Optimal Party Size?
From the text of the 1980 Moldvay edition of Dungeons & Dragons (p. B19):
It is not wise to adventure alone, for the monsters which may be encountered are numerous. It is much safer to go adventuring with a group of people who can help and protect each other. The best size for an adventure party is 6-8 characters, enough to handle the challenges which will be faced, but not too many to become disorganized or to ruin chances to surprise the monsters.
It’s interesting to observe that as time progressed and both editions and iterations of the game did likewise, the practical optimal party size decreased in membership. On the one hand, in terms of rules and systems, this correlates to the expanded versatility and durability of individual characters. In terms of designing for a particular audience, however, I wonder how much of this arose from the fact that, quite often, it’s damned difficult to be able to coordinate the schedules of 7-9 people (that 6-to-8-person party plus the DM). Did the need for fewer players in characters roles emerge because people still wanted to play in smaller groups? Ludic ethnography at work.
(There’s a separate argument to be made that, as editions progressed, individual characters have become less versatile, owing to an expanding skill system mechanic. To a degree, I buy this argument, as the more systems that exist, the less competent an individual character is if he doesn’t possess an amount of aptitude in that system. Particularly among old-school mentalities, the game revolved around rulings as opposed to rules, and clever plans hashed out via conversational give-and-take with the gamemaster superseded having enough skill points to overcome a static difficulty roll. In this case, a “thief” could generally approach any problem, so long as his player could talk through a logical or exciting method of handling that problem. In later systems, when a character faces a trap, he needs a skill score + die roll to exceed the obstacle value of that trap, which makes the game less about problem solving and more about allocating points and hoping the dice fall fortuitously. Naturally, player styles can achieve an optimal blend of these resolutions, but it’s inarguable that those mechanics exist and can thus substitute for critical thought.)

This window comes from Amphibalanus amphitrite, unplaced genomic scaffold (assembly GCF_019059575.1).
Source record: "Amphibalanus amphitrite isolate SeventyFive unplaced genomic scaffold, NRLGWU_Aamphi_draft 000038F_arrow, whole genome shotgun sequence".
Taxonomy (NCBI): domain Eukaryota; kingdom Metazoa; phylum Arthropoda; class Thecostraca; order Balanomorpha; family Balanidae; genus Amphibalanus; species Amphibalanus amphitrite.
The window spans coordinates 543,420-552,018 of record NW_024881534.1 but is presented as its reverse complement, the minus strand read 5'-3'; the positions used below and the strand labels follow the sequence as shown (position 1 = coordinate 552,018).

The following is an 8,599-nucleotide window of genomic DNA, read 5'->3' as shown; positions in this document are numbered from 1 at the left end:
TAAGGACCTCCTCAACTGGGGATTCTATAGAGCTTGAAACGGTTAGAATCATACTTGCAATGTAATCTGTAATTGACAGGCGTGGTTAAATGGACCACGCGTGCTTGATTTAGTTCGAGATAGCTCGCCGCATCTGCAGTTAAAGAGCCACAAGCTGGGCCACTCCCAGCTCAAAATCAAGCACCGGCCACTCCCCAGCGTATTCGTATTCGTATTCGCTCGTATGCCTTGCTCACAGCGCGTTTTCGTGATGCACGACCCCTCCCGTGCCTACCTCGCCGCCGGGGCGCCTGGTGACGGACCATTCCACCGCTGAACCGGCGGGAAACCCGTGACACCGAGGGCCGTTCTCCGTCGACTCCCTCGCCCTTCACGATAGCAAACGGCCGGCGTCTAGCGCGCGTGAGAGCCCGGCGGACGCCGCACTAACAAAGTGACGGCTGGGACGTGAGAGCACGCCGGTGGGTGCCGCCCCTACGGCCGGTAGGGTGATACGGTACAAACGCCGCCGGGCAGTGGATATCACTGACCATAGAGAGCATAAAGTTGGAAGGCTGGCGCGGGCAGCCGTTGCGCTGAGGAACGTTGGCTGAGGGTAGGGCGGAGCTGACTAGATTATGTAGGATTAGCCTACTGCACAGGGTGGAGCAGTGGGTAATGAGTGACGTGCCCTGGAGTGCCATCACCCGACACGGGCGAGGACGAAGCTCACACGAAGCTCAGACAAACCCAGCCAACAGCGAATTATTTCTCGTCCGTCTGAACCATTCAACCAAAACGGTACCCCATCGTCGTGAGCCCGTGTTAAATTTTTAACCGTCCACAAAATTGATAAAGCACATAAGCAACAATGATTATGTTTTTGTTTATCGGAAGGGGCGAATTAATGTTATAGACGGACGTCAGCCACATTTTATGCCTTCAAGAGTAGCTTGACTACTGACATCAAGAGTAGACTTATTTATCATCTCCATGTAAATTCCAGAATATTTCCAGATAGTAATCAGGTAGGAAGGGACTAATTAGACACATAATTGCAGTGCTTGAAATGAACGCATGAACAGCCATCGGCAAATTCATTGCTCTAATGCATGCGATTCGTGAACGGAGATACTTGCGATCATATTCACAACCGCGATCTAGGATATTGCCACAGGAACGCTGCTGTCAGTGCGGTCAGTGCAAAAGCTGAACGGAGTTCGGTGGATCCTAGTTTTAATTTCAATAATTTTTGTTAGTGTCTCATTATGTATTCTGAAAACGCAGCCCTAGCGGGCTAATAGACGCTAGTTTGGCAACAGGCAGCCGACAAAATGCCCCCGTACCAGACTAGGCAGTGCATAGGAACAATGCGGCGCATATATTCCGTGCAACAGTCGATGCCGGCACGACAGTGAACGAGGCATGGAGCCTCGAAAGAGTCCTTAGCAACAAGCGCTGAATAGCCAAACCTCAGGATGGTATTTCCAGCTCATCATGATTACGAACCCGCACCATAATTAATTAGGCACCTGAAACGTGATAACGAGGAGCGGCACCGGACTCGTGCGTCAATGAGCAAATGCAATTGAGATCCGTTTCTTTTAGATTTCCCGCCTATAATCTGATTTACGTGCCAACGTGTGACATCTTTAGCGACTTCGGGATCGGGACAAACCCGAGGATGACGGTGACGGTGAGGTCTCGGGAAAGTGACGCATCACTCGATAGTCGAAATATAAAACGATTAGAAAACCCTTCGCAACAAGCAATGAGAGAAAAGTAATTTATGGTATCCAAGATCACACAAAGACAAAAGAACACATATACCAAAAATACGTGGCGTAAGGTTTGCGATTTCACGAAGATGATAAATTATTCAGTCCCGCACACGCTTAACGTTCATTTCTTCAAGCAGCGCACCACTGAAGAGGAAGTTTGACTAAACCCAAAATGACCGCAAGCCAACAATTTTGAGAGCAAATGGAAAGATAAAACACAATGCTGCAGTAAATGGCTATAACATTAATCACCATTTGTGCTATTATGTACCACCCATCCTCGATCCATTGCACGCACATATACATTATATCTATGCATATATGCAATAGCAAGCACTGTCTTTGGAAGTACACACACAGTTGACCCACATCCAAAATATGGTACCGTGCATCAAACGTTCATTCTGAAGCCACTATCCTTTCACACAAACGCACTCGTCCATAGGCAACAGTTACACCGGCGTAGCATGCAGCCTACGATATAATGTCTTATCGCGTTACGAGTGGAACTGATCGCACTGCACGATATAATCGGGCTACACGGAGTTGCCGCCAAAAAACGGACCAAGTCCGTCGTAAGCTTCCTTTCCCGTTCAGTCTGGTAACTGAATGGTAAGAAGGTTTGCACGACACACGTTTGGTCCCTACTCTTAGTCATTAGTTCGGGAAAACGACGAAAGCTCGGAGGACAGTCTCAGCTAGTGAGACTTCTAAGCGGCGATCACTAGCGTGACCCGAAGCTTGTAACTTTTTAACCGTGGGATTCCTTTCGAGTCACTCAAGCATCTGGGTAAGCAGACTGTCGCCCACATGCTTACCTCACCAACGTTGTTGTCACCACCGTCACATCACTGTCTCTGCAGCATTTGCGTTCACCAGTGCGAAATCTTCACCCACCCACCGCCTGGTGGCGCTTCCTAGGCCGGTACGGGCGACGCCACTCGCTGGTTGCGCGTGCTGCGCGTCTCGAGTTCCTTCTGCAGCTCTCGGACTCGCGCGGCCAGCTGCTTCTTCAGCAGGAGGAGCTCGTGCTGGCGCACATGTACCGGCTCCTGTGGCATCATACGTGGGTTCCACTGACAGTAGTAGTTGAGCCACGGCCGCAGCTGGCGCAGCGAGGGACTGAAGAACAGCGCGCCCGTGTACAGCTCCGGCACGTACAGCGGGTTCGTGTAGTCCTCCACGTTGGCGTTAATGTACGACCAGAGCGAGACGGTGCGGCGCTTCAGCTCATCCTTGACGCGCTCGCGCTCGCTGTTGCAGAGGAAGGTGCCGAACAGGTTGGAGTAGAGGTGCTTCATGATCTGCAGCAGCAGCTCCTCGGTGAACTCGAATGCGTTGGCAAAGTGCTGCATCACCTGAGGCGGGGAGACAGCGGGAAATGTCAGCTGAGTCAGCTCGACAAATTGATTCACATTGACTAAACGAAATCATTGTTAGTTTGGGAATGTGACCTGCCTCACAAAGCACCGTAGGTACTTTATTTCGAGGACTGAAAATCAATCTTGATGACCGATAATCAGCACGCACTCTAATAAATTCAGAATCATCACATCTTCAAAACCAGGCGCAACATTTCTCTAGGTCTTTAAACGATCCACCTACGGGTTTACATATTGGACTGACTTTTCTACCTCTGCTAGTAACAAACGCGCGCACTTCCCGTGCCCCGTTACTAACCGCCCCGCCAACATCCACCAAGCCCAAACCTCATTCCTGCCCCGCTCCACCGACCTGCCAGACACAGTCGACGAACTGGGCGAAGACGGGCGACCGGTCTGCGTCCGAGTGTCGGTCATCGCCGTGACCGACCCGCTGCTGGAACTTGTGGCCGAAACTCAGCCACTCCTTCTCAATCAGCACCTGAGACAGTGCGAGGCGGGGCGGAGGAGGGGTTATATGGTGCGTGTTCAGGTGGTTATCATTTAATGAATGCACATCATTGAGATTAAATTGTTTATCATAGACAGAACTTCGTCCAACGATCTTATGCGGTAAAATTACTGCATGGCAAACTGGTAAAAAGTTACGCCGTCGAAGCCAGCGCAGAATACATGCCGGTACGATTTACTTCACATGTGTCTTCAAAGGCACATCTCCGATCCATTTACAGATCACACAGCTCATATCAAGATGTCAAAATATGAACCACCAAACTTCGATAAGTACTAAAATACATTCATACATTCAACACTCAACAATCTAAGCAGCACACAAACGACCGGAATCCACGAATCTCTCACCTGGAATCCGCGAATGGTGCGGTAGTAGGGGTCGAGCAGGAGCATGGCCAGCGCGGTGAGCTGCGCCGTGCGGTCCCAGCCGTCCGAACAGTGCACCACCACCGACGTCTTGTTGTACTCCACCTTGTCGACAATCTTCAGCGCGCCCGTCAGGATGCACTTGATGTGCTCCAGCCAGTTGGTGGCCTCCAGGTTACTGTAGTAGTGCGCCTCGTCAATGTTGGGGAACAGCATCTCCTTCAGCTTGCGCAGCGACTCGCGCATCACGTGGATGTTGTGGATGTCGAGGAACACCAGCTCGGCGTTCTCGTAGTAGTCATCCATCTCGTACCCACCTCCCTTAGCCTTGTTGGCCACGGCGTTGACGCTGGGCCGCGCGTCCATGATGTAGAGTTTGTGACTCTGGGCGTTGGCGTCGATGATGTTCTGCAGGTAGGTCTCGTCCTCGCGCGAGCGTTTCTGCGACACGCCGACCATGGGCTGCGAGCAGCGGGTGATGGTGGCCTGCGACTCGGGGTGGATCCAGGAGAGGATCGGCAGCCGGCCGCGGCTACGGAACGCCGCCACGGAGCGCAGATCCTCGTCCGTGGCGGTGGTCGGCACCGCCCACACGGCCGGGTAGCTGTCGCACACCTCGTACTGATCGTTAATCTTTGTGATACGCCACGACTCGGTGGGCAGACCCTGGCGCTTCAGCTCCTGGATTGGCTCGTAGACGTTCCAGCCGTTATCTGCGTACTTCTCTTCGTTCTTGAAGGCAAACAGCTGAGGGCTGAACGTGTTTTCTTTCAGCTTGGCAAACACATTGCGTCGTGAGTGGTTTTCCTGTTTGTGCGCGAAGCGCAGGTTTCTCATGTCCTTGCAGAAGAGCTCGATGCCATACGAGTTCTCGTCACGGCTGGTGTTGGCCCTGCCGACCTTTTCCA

Other roleplaying games have their own twists on the optimal party size. Vampire, for existence, relies less on monsters and fighting physical challenges. Personally, I greatly dislike running or playing in tabletop Vampire games of more than four players’ quantity, because the character construction and conflict resolutions systems don’t have the same niche protections that D&D does, and sharing the limelight comes as a result of story construction rather than environmental challenges. The Storyteller chooses when and where to put a player in the spotlight, as opposed to the cooperative “dungeon.” On the other end of the spectrum, in games like Call of Cthulhu, it doesn’t matter how many party members you have; you’re not taking down an elder god with revolvers and sword-canes. The environmental threats in CoC tend to be more of mystery resolution and incidental conflict.